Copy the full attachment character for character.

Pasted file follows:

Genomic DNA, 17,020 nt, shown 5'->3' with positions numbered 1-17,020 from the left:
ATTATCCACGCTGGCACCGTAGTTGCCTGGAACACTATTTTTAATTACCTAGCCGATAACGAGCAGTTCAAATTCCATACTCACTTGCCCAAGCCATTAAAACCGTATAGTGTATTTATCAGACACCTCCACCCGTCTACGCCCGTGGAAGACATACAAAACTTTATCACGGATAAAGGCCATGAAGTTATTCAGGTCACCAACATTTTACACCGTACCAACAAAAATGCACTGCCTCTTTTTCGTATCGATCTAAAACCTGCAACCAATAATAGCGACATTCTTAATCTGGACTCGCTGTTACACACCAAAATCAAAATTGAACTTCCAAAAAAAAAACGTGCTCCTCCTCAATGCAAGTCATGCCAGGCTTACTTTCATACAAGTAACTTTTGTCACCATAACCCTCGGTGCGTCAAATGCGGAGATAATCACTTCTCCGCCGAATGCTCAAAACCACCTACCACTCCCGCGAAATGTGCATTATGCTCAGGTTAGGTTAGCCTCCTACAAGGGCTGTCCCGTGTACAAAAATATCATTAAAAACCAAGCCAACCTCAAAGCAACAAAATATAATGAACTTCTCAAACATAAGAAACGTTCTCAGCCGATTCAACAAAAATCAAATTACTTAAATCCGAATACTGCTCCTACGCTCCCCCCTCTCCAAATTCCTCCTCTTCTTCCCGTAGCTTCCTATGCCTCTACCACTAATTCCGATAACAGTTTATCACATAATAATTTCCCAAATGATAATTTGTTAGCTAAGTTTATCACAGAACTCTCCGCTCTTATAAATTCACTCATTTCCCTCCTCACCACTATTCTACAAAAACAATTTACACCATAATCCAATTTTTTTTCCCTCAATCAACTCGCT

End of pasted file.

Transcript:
Genomic DNA, 17,020 nt, shown 5'->3' with positions numbered 1-17,020 from the left:
ATTATCCACGCTGGCACCGTAGTTGCCTGGAACACTATTTTTAATTACCTAGCCGATAACGAGCAGTTCAAATTCCATACTCACTTGCCCAAGCCATTAAAACCGTATAGTGTATTTATCAGACACCTCCACCCGTCTACGCCCGTGGAAGACATACAAAACTTTATCACGGATAAAGGCCATGAAGTTATTCAGGTCACCAACATTTTACACCGTACCAACAAAAATGCACTGCCTCTTTTTCGTATCGATCTAAAACCTGCAACCAATAATAGCGACATTCTTAATCTGGACTCGCTGTTACACACCAAAATCAAAATTGAACTTCCAAAAAAAAAACGTGCTCCTCCTCAATGCAAGTCATGCCAGGCTTACTTTCATACAAGTAACTTTTGTCACCATAACCCTCGGTGCGTCAAATGCGGAGATAATCACTTCTCCGCCGAATGCTCAAAACCACCTACCACTCCCGCGAAATGTGCATTATGCTCAGGTTAGGTTAGCCTCCTACAAGGGCTGTCCCGTGTACAAAAATATCATTAAAAACCAAGCCAACCTCAAAGCAACAAAATATAATGAACTTCTCAAACATAAGAAACGTTCTCAGCCGATTCAACAAAAATCAAATTACTTAAATCCGAATACTGCTCCTACGCTCCCCCCTCTCCAAATTCCTCCTCTTCTTCCCGTAGCTTCCTATGCCTCTACCACTAATTCCGATAACAGTTTATCACATAATAATTTCCCAAATGATAATTTGTTAGCTAAGTTTATCACAGAACTCTCCGCTCTTATAAATTCACTCATTTCCCTCCTCACCACTATTCTACAAAAACAATTTACACCATAATCCAATTTTTTTTCCCTCAATCAACTCGCT